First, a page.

Disneyland… Vietnam style

On the outskirts of Vietnam’s largest city is a strange theme park with rides through hell and hundreds of live crocodiles!

Written by Michael Turtle

Michael Turtle is the founder of Time Travel Turtle. A journalist for more than 20 years, he's been travelling the world since 2011.

Michael Turtle is the founder of Time Travel Turtle and has been travelling full time for a decade.


Suoi Tien Theme Park, Ho Chi Minh City, Vietnam

There’s an enchanted castle, although ‘cursed’ might be a better adjective.

There are rides, characters, shows – all the things you would expect at a theme park. Yet… there’s just something a little odd.

In communist Vietnam, there is no Disney. When you want to head to the ‘Happiest Place on Earth’, your best option is the Suoi Tien Theme Park, on the fringes of Ho Chi Minh City (Saigon).

It is a burst of fun, terror, humour and angst – all at once.

Suoi Tien Theme Park, Ho Chi Minh City, Vietnam

The theme for the whole park is Buddhism, the predominant religion here in Vietnam. A giant golden dragon is the first thing you see as you go in and it sets the scene.

As you explore a bit deeper, you’ll find gardens full of Buddhas, a lake with a statue of a turtle supporting the world – and, of course temples. Plenty of temples. I notice one on the park map called ‘Goddess of Mercy Temple’, for example.

Suoi Tien Theme Park, Ho Chi Minh City, Vietnam

Some of these temples are what you might expect and follow the traditional model. Incense is burning and people are praying.

In a theme park, I wonder how many of these prayers are just before someone gets on the old roller coaster… but more on the rides shortly.

The most interesting temples are those that have been turned into attractions. It’s probably not fair to call them ‘temples’ and the park actually has different names for them – usually they’re a ‘palace’. But there’s no avoiding the dominant theme inside.

Suoi Tien Theme Park, Ho Chi Minh City, Vietnam
Suoi Tien Theme Park, Ho Chi Minh City, Vietnam

I climb up the steps to go into the ‘Unicorn Palace’. It all sounds so magical and colourful. Wrong!

As soon as I am through the entrance, it’s pitch black. I have to hold onto a handrail as I go down a set of stairs and descend underground. You might think I was being melodramatic if I said that it felt like I was descending into hell – but that’s the point.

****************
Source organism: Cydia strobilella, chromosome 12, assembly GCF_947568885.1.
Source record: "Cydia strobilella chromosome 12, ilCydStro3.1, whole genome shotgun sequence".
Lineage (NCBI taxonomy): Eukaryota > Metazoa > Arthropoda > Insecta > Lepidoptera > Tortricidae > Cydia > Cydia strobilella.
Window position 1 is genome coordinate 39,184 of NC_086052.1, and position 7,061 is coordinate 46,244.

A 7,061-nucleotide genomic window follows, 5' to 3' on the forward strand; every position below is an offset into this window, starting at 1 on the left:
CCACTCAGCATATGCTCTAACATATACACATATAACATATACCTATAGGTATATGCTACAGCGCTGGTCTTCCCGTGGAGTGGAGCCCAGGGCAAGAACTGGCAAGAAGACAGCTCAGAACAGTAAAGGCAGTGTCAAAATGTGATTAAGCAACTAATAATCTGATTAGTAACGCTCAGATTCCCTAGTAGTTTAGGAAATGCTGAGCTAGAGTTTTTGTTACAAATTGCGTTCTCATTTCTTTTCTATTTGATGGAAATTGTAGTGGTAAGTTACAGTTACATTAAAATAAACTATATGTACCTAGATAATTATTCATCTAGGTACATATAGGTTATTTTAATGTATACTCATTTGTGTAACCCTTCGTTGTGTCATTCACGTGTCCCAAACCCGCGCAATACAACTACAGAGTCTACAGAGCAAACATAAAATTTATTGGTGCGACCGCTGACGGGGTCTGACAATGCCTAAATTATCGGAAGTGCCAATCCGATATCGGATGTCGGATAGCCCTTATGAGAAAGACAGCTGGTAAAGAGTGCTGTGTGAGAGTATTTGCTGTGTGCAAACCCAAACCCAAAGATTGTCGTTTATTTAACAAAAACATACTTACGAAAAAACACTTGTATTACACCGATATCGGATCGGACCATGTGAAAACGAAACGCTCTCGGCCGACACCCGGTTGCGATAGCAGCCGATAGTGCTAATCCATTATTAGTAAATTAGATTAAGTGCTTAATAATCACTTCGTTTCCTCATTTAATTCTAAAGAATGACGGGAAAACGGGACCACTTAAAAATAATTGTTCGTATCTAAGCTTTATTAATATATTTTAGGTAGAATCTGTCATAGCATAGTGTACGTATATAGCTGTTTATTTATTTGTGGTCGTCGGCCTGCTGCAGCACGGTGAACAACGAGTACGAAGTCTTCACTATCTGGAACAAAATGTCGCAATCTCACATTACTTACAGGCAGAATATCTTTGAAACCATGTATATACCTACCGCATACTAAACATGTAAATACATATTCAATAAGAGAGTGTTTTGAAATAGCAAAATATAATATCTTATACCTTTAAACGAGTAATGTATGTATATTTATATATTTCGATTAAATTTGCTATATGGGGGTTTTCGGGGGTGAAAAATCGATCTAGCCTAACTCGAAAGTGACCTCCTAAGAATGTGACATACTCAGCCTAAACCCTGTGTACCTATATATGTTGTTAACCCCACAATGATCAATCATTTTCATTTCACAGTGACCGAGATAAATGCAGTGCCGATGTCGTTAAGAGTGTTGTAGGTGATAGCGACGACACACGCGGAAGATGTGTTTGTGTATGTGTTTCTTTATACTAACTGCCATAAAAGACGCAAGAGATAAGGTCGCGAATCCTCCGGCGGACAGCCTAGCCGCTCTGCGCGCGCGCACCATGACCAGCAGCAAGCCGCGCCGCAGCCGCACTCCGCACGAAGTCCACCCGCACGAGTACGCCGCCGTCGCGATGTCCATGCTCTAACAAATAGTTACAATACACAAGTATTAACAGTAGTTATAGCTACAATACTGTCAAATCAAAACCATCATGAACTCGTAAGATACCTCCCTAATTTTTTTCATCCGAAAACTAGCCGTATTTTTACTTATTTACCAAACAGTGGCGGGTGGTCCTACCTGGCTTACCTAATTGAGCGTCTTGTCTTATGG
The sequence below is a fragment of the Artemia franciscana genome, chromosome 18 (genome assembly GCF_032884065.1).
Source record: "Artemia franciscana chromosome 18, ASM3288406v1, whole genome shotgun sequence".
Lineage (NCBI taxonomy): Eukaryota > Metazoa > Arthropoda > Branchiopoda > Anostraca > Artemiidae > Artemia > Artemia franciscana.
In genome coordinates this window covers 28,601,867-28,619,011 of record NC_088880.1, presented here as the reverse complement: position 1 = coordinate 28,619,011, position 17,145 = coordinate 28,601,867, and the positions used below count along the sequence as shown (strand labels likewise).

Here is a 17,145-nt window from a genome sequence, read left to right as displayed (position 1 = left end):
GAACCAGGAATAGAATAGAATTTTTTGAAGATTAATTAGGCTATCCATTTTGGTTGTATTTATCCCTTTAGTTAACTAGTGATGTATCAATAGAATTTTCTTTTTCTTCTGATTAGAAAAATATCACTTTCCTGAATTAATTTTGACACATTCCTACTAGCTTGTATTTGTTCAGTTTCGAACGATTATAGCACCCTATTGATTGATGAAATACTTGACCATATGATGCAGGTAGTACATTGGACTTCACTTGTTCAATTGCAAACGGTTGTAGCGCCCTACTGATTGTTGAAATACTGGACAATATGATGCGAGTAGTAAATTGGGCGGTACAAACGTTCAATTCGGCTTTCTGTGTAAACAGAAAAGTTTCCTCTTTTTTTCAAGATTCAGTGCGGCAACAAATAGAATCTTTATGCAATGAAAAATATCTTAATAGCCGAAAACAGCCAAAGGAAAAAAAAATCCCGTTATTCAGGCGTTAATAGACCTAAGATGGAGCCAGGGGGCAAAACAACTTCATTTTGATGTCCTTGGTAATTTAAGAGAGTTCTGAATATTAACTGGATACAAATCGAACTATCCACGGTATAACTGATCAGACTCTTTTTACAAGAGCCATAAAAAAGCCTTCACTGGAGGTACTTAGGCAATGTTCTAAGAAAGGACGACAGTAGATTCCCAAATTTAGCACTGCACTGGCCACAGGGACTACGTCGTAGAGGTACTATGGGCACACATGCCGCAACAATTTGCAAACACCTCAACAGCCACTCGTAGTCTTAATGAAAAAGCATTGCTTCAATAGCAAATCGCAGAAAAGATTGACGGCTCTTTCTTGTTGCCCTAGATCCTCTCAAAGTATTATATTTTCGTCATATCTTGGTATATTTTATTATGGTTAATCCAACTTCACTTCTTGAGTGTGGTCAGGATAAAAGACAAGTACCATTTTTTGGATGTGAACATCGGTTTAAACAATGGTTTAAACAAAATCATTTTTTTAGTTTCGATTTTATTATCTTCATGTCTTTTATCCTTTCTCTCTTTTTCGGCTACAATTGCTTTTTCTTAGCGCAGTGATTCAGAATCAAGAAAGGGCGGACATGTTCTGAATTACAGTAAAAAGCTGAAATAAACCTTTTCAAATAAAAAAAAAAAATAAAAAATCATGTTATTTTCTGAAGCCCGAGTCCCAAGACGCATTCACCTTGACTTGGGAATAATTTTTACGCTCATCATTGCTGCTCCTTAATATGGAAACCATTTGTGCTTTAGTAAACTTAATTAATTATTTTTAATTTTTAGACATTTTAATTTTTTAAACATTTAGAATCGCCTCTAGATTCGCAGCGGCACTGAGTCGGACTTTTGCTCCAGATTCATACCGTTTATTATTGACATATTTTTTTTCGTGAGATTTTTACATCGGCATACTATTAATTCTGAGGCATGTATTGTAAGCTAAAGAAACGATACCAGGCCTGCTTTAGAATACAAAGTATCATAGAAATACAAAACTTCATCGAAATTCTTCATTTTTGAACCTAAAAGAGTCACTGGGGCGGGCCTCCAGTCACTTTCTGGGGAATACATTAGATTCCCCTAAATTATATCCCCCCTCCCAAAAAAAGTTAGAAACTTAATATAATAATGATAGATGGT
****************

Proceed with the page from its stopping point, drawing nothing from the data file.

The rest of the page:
Underneath the temple is a journey through the various levels of Buddhist Hell.

This ain’t no small world after all. The path you walk along is still pitch black – the only light comes from the displays behind bars.

Men are being ripped apart, eaten by animals, dumping into boiling pots. There’s a soundtrack of terror and every so often, without warning, a bloody mannequin will swing at you screaming.

I scream back a few times.

Suoi Tien Theme Park, Ho Chi Minh City, Vietnam
Suoi Tien Theme Park, Ho Chi Minh City, Vietnam

Back outside, in the sunlight, it is zen again and the wind rustles the trees carrying the prayer flags. You would think that one hell on earth would be enough for me but I foolishly go into two more houses of horrors.

In one, the path shakes at various points, throwing me slightly off balance. The point at which I decide to hurry to the exit, though, is when an actual hand comes out of the wall and grabs my ankle in the dark.

Suoi Tien Theme Park, Ho Chi Minh City, Vietnam

The other house of horrors is Harry Potter themed. Again, it’s dark with lots of screaming and creatures jumping out of nowhere.

I am not positive, but there’s got to be no way this could be officially licensed. The real owners of the Harry Potter trademark would not allow Dobby the elf to be turned into a ferocious demon with glowing red eyes.

Suoi Tien Theme Park, Ho Chi Minh City, Vietnam